This is the thirteenth edition of Hope for the Hopeless, where we will take a look at the first
ten fourteen teams in the league eliminated from playoff contention, and examine what their fans can be optimistic about after a disappointing 2013 season. Next up: the Seattle Mariners.
I can't believe there was this sentiment that the 2013 Mariners were contenders at midseason. The house of cards collapsed and the team is well on their way to 90 losses. But honestly, the Mariners have at least taken a step in the right direction despite their silliness at the trade deadline.
Case in point, look at Seattle's lineup on Tuesday against the Tigers. The only players 30 or older in the lineup were DH Raul Ibanez, who is having an unexpectedly great year, and right fielder Franklin Gutierrez, who has played in just 34 games this year and needs to prove he's worth a starting role somewhere next year. The next oldest players in that lineup were 26-year olds Michael Saunders and Justin Smoak. Down the stretch, the Mariners are going with the Astros line of thinking – it's better to lose young than to lose old. This isn't the Opening Day lineup that had three players 30 or older hitting in the first four spots of the order.
As the season has gone on, Jack Zduriencik has learned his lesson. Michael Morse was traded to the Orioles. Jason Bay was released. Endy Chavez was stripped of his starting role. Brendan Ryan was shipped to the Yankees. The catching duo of Henry Blanco and Humberto Quintero immediately lost playing time once Mike Zunino came off the DL. Ibanez, Gutierrez, and Kendrys Morales are the only older players getting any significant playing time, and all three will be free agents after the season (assuming Gutierrez's option is declined). Of the team's rotation, the only "old pitchers" still getting starts are Hisashi Iwakuma, who is signed through next year and is excellent, and Joe Saunders, another guy who will be a free agent next year pending an option. Aaron Harang was released, and the team is giving starts to James Paxton, Erasmo Ramirez, Brandon Maurer, and before being shut down, the magnificent Taijuan Walker.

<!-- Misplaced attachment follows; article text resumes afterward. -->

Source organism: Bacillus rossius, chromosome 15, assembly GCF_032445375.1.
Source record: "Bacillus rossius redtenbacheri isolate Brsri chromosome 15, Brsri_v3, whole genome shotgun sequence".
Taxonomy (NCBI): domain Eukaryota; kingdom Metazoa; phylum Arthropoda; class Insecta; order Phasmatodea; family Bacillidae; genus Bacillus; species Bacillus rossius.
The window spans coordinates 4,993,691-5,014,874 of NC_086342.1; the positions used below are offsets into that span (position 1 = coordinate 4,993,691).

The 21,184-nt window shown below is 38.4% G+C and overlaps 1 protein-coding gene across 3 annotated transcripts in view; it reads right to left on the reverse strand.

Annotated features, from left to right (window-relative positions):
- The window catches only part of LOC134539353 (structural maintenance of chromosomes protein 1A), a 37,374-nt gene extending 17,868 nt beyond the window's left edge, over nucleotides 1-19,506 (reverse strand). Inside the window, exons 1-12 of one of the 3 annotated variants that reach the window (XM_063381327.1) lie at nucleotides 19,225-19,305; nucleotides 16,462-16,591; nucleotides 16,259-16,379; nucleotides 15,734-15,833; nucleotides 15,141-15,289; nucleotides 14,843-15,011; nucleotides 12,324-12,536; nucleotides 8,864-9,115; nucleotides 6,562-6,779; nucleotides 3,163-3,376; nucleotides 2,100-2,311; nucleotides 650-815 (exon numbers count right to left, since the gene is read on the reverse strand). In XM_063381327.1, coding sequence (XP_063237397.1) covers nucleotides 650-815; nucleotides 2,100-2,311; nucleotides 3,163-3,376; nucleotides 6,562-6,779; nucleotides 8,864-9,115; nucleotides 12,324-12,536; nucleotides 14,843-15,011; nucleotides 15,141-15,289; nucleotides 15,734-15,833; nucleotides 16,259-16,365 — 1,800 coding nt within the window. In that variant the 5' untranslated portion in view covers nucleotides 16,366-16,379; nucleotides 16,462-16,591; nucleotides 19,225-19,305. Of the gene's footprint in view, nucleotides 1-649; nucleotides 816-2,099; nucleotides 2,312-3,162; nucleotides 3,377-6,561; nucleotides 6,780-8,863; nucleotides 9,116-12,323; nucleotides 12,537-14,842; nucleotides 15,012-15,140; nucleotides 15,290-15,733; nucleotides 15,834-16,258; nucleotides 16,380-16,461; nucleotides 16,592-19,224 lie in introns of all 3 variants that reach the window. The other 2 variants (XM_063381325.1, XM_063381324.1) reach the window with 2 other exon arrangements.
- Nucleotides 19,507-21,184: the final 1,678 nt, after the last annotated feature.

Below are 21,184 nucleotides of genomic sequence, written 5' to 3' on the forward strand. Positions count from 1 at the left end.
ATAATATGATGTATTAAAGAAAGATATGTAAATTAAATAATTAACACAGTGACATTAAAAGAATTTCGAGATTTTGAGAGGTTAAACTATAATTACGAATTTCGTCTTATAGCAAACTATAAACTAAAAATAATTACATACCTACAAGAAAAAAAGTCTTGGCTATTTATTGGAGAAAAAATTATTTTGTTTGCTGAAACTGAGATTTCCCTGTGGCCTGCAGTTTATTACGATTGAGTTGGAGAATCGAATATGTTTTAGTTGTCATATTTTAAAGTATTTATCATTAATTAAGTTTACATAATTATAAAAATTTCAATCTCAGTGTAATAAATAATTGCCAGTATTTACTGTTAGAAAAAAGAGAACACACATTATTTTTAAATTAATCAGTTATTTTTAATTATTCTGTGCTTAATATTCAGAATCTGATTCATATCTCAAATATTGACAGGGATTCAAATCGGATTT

And really, that's all people were clamoring for the Mariners to do all year. The club is 16-28 over the months of August and September this year with their younger roster. They were 24-31 in April and May and 26-26 in June and July with their older roster, so why not take just a smaller step back and give playing time to guys that could help you for years in the future as opposed to months, like Brad Miller, Dustin Ackley, Abraham Almonte, Mike Zunino, and Nick Franklin? Throw those guys in with a young core at the major league level that has already shown they can produce, like Michael Saunders and Kyle Seager, and you've got yourself a nice batch of pieces to build around.
I think the most important thing going forward for the Mariners is determining just what in the Hell to do with Justin Smoak and Jesus Montero, who have had their share of issues at both AAA and the majors and might not be part of that solution. You don't want to stick with young players failing and not adjusting for too long, and they might be at that point with Smoak (though perhaps not Montero quite yet).
Six months ago, I posed an open-ended question about Seattle's rotation being the best in the American League. That group has collectively posted a 4.28 ERA this season, which ranks tenth in the AL. So yeah, I just just a little bit wrong in that regard. But if you excise the horrendous ERAs posted by Harang and Saunders this year, the rotation's ERA drops all the way to 3.19. A rotation of Felix Hernandez, Iwakuma, Ramirez, Walker, and Paxton could actually be one of the best in the AL next year, and that may make the holes a lot less deep for the offense.
The main issue for the Mariners is their division, as the Rangers, Athletics, and Angels always seem to put together solid major league rosters, while the Astros will be much-improved going forward. Seattle's in good shape going forward with a young club, but I'm not really sure they have a distinct advantage over any other team in the division. That kind of purgatory is an ugly place, but the benefits of being there with a young team vastly outweigh the benefits of being there with an old team.